Tuesday, February 5, 2002

Legislature 2002

Senate measure takes
aim at OHA

The bill would ask voters to amend the
Constitution to create a trust for Hawaiians

By Pat Omandam

Hawaii voters would be asked to ratify an amendment to the state Constitution to abolish the 22-year-old Office of Hawaiian Affairs in favor of a private not-for-profit trust, under a Senate bill being heard today at the state Capitol.

The measure, which tops the list of Hawaiian bills set for a hearing this afternoon before the Senate Hawaiian Affairs Committee, transfers all of OHA's monetary and physical assets, including its $300 million native trust, to a special Circuit Court master until a new Hawaiian autonomy trust is created.

The bill would benefit every one in the state because it would take a much beleaguered state agency out of state government completely while it would preserve OHA's existing assets for use by Hawaiians, said Sen. Fred Hemmings (R, Waimanalo), author of the measure.

Hemmings envisions a trust much like the great alii trusts of today -- Campbell Estate, Kamehameha Schools and the Queen's Medical Center. The corporation would be operated by trustees who are elected by state residents of Hawaiian ancestry.

"I think most Hawaiians know that they're not getting what they deserve out of OHA, and they would like OHA depoliticized," Hemmings said yesterday.

"The facts are, the Akaka bill is stalled in Congress, and it doesn't look like there's any relief forthcoming. The facts are that Hawaiian programs that used taxpayers dollars are under assault by legal challenges, and they're losing. And there doesn't seem to be any relief in sight," he said.

A February 2000 ruling by the U.S. Supreme Court opened OHA elections to non-Hawaiian voters. A subsequent court ruling allowed non-Hawaiians to also run for the OHA board of trustees, while a state attorney general's opinion last September has barred OHA from awarding any grants because it does not have the legal authority to do so.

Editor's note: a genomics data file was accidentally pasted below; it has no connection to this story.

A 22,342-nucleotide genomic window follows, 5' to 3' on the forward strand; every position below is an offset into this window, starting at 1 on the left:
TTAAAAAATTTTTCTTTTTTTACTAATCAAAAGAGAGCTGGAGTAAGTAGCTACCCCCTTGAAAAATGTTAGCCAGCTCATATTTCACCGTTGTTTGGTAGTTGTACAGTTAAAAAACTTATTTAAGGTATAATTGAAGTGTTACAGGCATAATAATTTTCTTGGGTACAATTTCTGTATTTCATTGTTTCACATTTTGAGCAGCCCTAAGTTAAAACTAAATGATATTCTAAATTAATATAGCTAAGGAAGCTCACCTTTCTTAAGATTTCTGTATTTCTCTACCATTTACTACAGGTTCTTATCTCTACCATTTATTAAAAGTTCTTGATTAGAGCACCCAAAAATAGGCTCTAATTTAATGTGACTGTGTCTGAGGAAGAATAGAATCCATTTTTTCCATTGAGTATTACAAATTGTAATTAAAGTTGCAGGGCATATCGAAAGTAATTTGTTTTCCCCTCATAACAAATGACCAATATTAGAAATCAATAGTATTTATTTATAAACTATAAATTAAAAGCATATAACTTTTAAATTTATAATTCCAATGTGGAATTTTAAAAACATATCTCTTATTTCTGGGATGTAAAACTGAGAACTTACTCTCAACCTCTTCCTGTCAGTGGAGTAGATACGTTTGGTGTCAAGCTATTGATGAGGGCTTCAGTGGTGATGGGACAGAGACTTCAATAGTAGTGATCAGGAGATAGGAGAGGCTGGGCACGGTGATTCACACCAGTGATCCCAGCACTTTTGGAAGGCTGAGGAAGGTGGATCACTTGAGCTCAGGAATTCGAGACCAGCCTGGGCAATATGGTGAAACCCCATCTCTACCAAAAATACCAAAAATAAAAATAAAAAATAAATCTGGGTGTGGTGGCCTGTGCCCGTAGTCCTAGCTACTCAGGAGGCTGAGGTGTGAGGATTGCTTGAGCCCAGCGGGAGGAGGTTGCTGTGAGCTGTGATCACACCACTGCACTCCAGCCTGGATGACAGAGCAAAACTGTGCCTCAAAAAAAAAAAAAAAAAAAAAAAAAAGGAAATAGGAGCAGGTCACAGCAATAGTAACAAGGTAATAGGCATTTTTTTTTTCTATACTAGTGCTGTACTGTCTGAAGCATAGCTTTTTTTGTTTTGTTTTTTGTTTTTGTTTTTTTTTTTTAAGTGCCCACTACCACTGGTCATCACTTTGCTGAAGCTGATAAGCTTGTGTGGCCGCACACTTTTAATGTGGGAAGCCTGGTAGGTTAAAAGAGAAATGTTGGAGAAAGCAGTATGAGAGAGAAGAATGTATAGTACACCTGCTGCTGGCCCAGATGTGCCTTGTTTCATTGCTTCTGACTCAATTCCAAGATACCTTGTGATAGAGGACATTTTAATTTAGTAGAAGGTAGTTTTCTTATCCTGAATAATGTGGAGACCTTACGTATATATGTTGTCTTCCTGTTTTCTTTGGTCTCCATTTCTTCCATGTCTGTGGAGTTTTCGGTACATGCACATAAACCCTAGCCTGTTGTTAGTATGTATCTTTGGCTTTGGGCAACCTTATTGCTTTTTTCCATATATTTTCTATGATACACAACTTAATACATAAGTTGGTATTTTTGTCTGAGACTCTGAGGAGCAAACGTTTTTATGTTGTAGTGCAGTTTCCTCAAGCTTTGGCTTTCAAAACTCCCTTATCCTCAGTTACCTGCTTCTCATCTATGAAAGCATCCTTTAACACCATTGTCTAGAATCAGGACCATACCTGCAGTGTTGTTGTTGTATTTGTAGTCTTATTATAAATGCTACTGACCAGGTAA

Currently, OHA is awaiting a ruling by a state Circuit Court on whether the state can sell ceded lands.

Nevertheless, OHA Vice Chairwoman Rowena Akana responded that Hemmings' bill creates a big gap in services to Hawaiians because there is no process to replace it. Moreover, she said, transferring all of OHA's assets -- even temporarily -- to a court-appointed special master puts money dedicated toward helping Hawaiians at risk.

Philosophically, it is a good idea to separate OHA from the state, but she said this bill is not the way to do it.

"It's a bill that is sorely lacking, and of course, I don't support it," said Akana, who is also OHA's legislative committee chairwoman.

Senate Hawaiian Affairs Chairman Jonathan Chun (D, South Kauai-Niihau) said he allowed the Hawaiian autonomy trust bill to be heard at the request of Hemmings, who is a member of his committee. But Chun said he has serious doubts about the proposal because of the legal issues it raises.

Chun expects the bill to get the attention of the Hawaiian community.

Meanwhile, state legislators may balk at taking such a major action such as abolishing OHA -- which was created during the 1978 state Constitutional Convention -- during an election year. But Hemmings disagreed.

"I think the smart thing for people to do in an election year is get behind a bill like this so that the Hawaiian community ... gets something. Maybe if it was a private trust, they would get a lot of more," he said.

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